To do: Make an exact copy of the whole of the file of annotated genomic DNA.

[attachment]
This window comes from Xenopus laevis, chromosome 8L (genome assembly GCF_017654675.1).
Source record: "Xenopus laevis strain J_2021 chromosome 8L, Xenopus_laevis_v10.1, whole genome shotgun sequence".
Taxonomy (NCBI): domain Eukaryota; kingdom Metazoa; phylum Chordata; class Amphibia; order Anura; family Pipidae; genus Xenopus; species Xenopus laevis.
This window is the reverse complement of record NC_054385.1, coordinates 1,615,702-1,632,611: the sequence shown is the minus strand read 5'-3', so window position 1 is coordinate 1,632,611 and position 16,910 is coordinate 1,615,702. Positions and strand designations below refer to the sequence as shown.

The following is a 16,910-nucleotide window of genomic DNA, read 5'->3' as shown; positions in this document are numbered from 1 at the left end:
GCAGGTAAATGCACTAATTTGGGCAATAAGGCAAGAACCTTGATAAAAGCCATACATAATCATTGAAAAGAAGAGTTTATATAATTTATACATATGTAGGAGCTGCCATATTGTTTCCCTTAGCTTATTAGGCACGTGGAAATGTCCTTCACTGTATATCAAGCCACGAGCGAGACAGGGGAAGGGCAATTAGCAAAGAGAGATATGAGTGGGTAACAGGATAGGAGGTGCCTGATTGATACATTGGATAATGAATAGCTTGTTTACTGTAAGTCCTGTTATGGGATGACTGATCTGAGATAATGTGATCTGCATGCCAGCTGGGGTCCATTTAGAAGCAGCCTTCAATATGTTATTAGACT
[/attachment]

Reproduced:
This window comes from Xenopus laevis, chromosome 8L (genome assembly GCF_017654675.1).
Source record: "Xenopus laevis strain J_2021 chromosome 8L, Xenopus_laevis_v10.1, whole genome shotgun sequence".
Taxonomy (NCBI): domain Eukaryota; kingdom Metazoa; phylum Chordata; class Amphibia; order Anura; family Pipidae; genus Xenopus; species Xenopus laevis.
This window is the reverse complement of record NC_054385.1, coordinates 1,615,702-1,632,611: the sequence shown is the minus strand read 5'-3', so window position 1 is coordinate 1,632,611 and position 16,910 is coordinate 1,615,702. Positions and strand designations below refer to the sequence as shown.

The following is a 16,910-nucleotide window of genomic DNA, read 5'->3' as shown; positions in this document are numbered from 1 at the left end:
GCAGGTAAATGCACTAATTTGGGCAATAAGGCAAGAACCTTGATAAAAGCCATACATAATCATTGAAAAGAAGAGTTTATATAATTTATACATATGTAGGAGCTGCCATATTGTTTCCCTTAGCTTATTAGGCACGTGGAAATGTCCTTCACTGTATATCAAGCCACGAGCGAGACAGGGGAAGGGCAATTAGCAAAGAGAGATATGAGTGGGTAACAGGATAGGAGGTGCCTGATTGATACATTGGATAATGAATAGCTTGTTTACTGTAAGTCCTGTTATGGGATGACTGATCTGAGATAATGTGATCTGCATGCCAGCTGGGGTCCATTTAGAAGCAGCCTTCAATATGTTATTAGACT